Yesterday was memorable for all of the wrong reasons. I typically try to stay out of my studio on Tuesdays because my radio taping schedule is so crazy during the rest of the week that I have to force myself to take that day off. But it just so happened that I was at my studio on Tuesday for a meeting. It also just so happened that a friend of mine who works in politics (who is African American) decided to randomly pop by.
My meeting also coincidentally ended minutes before President Trump’s infamous press conference began. With my meeting over and now focused on fraternizing with my friend, I just so happened to turn on CNN in the studio at the precise moment that the president began one of the most disgraceful displays that I have seen in my lifetime.
I struggle to find the words to give justice to how horrifying the President’s words were. Put yourself in our shoes. Two black men (along with my mother, who was also in the room) watching the President of the United States say that there were “some good people” on the side of the Nazis and white supremacists who protested in Charlottesville. The President of the United States attempted to downplay white nationalists and we saw this all happen in real time.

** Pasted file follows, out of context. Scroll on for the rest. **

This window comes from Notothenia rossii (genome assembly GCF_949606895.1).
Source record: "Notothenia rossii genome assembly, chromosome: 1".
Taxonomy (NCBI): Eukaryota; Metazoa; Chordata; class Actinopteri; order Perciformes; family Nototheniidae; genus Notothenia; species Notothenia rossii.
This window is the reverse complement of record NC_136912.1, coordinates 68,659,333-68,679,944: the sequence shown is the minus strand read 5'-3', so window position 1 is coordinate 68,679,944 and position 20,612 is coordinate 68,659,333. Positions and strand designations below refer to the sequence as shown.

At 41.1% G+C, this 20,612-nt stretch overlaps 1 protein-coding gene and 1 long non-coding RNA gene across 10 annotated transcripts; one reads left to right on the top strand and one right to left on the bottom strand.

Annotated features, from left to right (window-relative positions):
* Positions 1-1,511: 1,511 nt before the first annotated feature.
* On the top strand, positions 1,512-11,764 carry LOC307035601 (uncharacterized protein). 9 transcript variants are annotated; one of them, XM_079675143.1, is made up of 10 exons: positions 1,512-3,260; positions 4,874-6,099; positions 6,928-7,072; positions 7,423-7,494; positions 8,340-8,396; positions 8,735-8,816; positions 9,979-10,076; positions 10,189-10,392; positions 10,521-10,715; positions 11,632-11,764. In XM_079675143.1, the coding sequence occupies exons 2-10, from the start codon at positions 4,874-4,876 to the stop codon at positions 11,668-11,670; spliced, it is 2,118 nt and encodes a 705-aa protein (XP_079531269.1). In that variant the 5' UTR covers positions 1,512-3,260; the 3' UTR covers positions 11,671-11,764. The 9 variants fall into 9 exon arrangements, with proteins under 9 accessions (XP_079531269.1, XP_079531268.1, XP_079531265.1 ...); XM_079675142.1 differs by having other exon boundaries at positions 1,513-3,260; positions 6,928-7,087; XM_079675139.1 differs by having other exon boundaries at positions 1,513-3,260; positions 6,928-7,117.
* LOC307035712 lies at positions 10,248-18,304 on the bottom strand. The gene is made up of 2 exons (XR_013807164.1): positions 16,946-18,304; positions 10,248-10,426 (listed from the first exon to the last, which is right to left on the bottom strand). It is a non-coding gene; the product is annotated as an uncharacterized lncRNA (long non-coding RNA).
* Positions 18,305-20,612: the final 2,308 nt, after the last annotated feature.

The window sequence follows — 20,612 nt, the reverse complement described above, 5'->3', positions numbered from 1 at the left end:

For the record, his actual point was garbage. As Gianno Caldwell emotionally said on Fox News this morning, good people don’t pal around with nazis and white supremacists. Anyone who does not have the moral wherewithal to understand that any protest that prominently displays nazi and confederate flags are not comprised of folks running for Miss Congeniality is either morally bankrupt or criminally stupid.
But beyond that, the things that the President said struck a nerve with so many of us to such a degree that it is hard to explain.
Contrary to popular belief, not every black person is a descendent of slaves. I am. My great grandfather, who I am old enough to remember personally, was the grandson of a slave. My grandfather, who passed away in 2016, was one of the first black sheriffs in the states of Kentucky and, ironically, Virginia. My uncle’s father fought the Nazis in World War 2. My mother lived in the Cleveland neighborhood of Hough during the race riots and vividly remembers seeing army tanks driving down her street as a child. On my mom’s side, my generation of the family are the first to be born nearly exclusively outside of the south. My family has a particular understanding of the history of Jim Crow, white nationalism and white supremacy. This is personal.